Wrapping paper and diapers.
It turns out even a list of this microscopic stature can ignite a blog-worthy tale when combined with the right amount of toddler – especially when said toddler has caught wind of her second birthday two months too soon.
What started as a bad decision (hindsight wins again) to delay naptime so that Molly could join me in retrieving the aforementioned necessities ended in me forgoing all self-respect to become, apologetically so, that parent.
Firstly, I shouldn’t have gone to Wal-Mart. I should’ve driven the extra twenty minutes to peruse Target’s Christmas aisles because, according to scientific law, ear-piercing tantrums only occur beneath the mother load of migraine-inducing fluorescent lights and blue signs sporting suspiciously smiley faces. But alas, I chose convenience over sanity – a decision that brought me here, behind a computer screen, spilling my woes into Microsoft Word.
I had high hopes for the trip. A quick stop, in and out. A few miscellaneous items. Molly would join me, her sweet laughter a welcome distraction from Wal-Mart’s less refined customers, particularly those incapable of controlling their children. Mother and daughter, infinitely bound by crappy Christmas carols and tacky holiday décor. What could possibly go wrong?
It started with my shopping partner’s adamant decision to “help” push the cart. The built-in seat (fittingly equipped with a safety belt and handlebar, mind you) was for babies, after all, and my almost-two-year-old is most certainly not a baby, thank you very much. If she didn’t get her hands on the bottom rack of that rickety concoction – if her ruffled behind didn’t shoot into the air with the force and determination of a hundred Clydesdales – RIGHT THAT VERY SECOND, the whole store would immediately explode.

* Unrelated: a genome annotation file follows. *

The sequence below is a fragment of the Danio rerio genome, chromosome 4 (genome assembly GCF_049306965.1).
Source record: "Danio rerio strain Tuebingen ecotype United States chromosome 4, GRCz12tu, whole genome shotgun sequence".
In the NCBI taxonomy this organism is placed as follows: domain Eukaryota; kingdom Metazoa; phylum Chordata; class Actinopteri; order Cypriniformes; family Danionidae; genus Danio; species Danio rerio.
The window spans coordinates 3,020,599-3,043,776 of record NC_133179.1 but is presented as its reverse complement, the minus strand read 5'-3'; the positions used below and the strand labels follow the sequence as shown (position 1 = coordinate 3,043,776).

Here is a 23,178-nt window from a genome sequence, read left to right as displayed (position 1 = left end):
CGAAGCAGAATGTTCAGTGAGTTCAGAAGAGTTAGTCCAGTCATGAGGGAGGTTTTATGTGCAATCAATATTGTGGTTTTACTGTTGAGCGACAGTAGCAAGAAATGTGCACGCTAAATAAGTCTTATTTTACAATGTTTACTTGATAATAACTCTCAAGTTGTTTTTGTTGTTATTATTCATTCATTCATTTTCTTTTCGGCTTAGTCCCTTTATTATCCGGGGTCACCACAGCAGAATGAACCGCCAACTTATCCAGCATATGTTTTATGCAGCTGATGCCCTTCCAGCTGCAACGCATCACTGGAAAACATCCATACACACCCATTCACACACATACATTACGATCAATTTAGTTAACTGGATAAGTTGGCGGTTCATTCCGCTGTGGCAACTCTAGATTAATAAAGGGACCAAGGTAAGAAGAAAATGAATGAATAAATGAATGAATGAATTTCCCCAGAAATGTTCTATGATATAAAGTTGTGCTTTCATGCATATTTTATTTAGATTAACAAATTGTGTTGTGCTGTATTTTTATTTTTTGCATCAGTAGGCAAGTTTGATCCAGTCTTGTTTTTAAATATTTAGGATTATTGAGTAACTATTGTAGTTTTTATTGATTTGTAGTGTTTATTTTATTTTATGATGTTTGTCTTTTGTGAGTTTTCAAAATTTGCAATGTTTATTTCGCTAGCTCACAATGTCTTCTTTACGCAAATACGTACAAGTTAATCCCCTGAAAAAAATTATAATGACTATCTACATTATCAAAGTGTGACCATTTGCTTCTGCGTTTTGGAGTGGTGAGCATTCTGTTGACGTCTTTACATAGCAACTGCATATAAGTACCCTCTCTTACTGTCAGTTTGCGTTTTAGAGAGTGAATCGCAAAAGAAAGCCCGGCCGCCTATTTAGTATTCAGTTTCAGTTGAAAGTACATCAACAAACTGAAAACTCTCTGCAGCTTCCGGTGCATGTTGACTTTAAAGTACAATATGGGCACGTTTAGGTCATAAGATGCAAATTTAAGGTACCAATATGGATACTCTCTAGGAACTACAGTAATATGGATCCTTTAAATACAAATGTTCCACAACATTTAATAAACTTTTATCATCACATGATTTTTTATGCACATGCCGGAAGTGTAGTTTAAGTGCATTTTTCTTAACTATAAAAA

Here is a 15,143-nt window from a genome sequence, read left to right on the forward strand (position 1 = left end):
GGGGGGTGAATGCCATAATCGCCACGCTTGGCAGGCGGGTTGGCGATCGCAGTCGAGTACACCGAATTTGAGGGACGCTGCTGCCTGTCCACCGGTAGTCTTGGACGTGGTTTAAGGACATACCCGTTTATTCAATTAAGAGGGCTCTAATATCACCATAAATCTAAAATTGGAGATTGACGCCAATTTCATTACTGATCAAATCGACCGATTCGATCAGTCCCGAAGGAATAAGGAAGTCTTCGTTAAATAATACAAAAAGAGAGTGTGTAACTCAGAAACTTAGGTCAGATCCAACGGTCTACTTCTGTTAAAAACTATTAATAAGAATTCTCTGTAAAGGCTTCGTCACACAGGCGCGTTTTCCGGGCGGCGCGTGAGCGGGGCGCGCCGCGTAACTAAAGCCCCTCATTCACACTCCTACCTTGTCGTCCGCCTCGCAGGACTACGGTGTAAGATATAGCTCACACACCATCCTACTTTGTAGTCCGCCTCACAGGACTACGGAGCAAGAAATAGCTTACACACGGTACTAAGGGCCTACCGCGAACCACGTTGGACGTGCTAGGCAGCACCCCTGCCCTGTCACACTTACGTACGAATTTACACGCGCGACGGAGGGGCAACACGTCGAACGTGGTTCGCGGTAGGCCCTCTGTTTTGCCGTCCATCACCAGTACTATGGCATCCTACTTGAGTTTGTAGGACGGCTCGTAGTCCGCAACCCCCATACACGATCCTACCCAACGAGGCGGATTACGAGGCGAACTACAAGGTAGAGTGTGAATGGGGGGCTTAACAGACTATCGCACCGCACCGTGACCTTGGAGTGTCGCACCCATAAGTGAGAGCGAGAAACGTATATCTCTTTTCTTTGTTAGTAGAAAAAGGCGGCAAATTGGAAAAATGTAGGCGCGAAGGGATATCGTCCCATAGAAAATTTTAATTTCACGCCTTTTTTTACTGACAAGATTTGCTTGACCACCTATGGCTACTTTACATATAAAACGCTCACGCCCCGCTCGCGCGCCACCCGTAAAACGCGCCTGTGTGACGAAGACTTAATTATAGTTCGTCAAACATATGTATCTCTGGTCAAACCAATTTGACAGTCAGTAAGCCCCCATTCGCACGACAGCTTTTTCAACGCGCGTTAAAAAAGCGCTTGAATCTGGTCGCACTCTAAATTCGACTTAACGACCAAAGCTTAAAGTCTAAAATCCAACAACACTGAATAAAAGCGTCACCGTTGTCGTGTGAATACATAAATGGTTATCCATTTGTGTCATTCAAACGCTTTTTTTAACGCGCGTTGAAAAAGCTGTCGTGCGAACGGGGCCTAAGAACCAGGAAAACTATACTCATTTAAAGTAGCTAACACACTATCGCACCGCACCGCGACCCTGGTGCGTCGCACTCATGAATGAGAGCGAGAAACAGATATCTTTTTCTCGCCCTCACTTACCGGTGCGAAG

(Granted, this doesn’t sound like the worst idea ever but, as it is, I’m a law-abiding citizen so … sure, Molly, be my guest.)
Until it was time to stop the cart – a catastrophic necessity of which no one bothered to inform my daughter.
This, ladies and gentlemen, is how The Day Wal-Mart Took My Dignity came to regrettable fruition. It’s a tragic story of fiery tears and grievous wails – of lost hope and crushed dreams.
Damn you, wrapping paper, for being many and varied.
Damn you, shopping cart, for stopping.
Molly lost it. All twenty pounds of her irate body fell to the floor in furious resistance. Her fists, dotted with snow-white knuckles, swung at invisible reindeer while her bare feet (because nothing alleviates rage like undressing yourself?) karate-kicked their equally imperceptible, not-so-jolly ringleader. I had wronged her; she demanded vengeance.
And what did I do about her hysterical meltdown?
Exactly what every other unrefined Wal-Mart mother does.
Nothing. I did nothing.
While she unloaded her anger on the Wally World gods, I took a vested interest in the chevron print. Wrapping paper had never looked so glorious. Should I get it in red and white or green and silver? Should I go for two rolls or three? If I drape myself in it will I blend in with the shelves? Will I disappear into delightful nonexistence?
People stared. People pointed. People whispered. (To the man who so accurately noted that “someone is not happy!” … Thank you for taking an earnest interest in my emotional state. I appreciate it.) People did exactly what I do and I did exactly what I swore I’d never do.
A story of crushed dreams.
I hauled that flailing toddler to the baby section, numbed by an impressive array of judgmental stares, and grabbed the first box of diapers I saw but I left without an inch of wrapping paper – chevron or otherwise.
This year it seems Santa won’t be needing it.